Title:
Catheter system and method of use thereof
Kind Code:
A1


Abstract:
A catheter system including a catheter having a shaft ablation electrode. An embodiment discloses a switch in a catheter having both a tip and a shaft ablation electrode for switching the delivery or RF energy between the two ablation electrodes. Further, a method of using a catheter having a shaft ablation electrode for treating heart disease and disorders. The method includes use of the shaft ablation electrode for ablation of tissue on a ring or ridge shaped structure.



Inventors:
Machell, Charles H. (San Antonio, TX, US)
Application Number:
11/881317
Publication Date:
02/07/2008
Filing Date:
07/26/2007
Primary Class:
International Classes:
A61B18/18
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Primary Examiner:
DELLA, JAYMI E
Attorney, Agent or Firm:
Jackson Walker LLP (San Antonio, TX, US)
Claims:
1. A catheter system comprising: an RF generator: a catheter shaft having a shaft diameter, a tip, a distal end, and a proximal end; a handle for attachment to the proximal end of the catheter shaft; and at least one shaft ablation electrode mounted on the catheter shaft proximal to the tip of the catheter shaft.

2. The catheter system of claim 1 further comprising a tip ablation electrode mounted at the tip of the catheter shaft.

3. The catheter system of claim 2, wherein the handle includes a manual switch for providing RF energy from the RF generator to either of the shaft ablation catheter or the tip ablation catheter.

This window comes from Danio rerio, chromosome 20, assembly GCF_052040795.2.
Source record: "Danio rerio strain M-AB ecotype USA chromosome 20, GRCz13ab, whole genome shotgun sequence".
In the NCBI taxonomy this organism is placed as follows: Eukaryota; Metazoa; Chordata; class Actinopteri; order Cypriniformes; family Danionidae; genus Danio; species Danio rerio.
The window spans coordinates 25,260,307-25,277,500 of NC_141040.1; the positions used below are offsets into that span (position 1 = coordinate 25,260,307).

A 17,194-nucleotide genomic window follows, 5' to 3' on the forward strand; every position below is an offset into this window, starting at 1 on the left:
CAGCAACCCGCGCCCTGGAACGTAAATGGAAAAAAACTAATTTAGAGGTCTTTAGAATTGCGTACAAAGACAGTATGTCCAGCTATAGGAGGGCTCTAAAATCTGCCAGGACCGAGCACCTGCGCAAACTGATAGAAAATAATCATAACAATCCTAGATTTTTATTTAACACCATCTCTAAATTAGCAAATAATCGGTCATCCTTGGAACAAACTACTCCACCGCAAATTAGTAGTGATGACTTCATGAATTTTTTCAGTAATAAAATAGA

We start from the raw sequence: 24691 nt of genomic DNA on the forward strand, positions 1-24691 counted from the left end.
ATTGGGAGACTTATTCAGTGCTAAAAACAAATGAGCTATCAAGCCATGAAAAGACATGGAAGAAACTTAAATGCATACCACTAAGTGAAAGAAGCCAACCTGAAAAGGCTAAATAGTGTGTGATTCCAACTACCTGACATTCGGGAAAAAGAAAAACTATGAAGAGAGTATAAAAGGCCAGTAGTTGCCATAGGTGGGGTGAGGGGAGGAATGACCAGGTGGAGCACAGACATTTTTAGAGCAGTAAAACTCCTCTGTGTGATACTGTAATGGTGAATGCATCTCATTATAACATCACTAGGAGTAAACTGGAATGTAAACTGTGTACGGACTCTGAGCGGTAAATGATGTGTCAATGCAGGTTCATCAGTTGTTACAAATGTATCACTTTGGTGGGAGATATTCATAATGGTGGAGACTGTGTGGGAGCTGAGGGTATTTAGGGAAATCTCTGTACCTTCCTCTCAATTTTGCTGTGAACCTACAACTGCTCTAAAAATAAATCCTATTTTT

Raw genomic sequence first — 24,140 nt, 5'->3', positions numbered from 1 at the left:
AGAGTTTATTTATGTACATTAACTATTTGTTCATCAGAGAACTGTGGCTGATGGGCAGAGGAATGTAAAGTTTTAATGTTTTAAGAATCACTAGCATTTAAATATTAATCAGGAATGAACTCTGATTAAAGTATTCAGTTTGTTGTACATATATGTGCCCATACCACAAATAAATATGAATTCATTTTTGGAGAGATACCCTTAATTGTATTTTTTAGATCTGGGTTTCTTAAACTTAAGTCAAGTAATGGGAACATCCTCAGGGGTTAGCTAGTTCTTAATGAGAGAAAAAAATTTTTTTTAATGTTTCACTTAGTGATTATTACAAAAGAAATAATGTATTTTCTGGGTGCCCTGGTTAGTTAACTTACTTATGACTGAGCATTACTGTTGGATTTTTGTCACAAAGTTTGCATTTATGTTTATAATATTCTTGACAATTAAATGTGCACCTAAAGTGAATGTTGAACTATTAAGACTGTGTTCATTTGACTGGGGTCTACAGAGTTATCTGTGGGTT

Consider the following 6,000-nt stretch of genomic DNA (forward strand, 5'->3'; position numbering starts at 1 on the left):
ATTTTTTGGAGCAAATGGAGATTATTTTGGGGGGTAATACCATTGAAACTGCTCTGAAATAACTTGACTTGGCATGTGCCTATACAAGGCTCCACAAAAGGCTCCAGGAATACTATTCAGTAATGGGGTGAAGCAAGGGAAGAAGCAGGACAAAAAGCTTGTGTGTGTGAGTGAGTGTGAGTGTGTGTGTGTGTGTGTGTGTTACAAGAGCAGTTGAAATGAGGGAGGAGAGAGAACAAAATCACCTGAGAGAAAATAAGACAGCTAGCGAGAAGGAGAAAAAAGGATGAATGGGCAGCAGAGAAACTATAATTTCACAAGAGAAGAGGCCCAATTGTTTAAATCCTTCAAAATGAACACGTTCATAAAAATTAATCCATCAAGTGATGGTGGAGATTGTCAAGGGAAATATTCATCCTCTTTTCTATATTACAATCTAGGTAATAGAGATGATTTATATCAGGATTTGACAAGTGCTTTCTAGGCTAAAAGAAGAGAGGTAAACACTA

4. The catheter system of claim 3, wherein the manual switch is one of the following: rocker, rotary, toggle, slide or other.

5. The catheter system of claim 3, wherein the handle has a proximal end and a distal end, wherein the manual switch is located nearer the proximal end thereof.

6. The catheter system of claim 2, further including a manual switch for placement between the source of RF energy and the catheter handle to selectively deliver RF energy to one of the tip ablation electrode or the shaft ablation electrode.

7. The catheter system of claim 6, wherein the switch is adapted to releasably lock in a selected position.

8. The catheter system of claim 1, further including at least two recording electrodes.

9. The catheter system of claim 2, further including at least two recording electrodes.

10. The catheter system of claim 9, wherein at least two recording electrodes include only two recording electrodes.

11. The catheter system of claim 10, wherein the two recording electrodes include one located between the tip ablation catheter and the shaft ablation catheter and one located proximal to the shaft ablation electrode.

12. The catheter system of claim 11, wherein the spacing between the electrodes is 2-5-2.

13. The catheter system of claim 11, wherein the spacing between the electrodes is 2-2-2.

14. The catheter system of claim 1, wherein the length of the distal end of the shaft is between 1 and 3½ centimeters.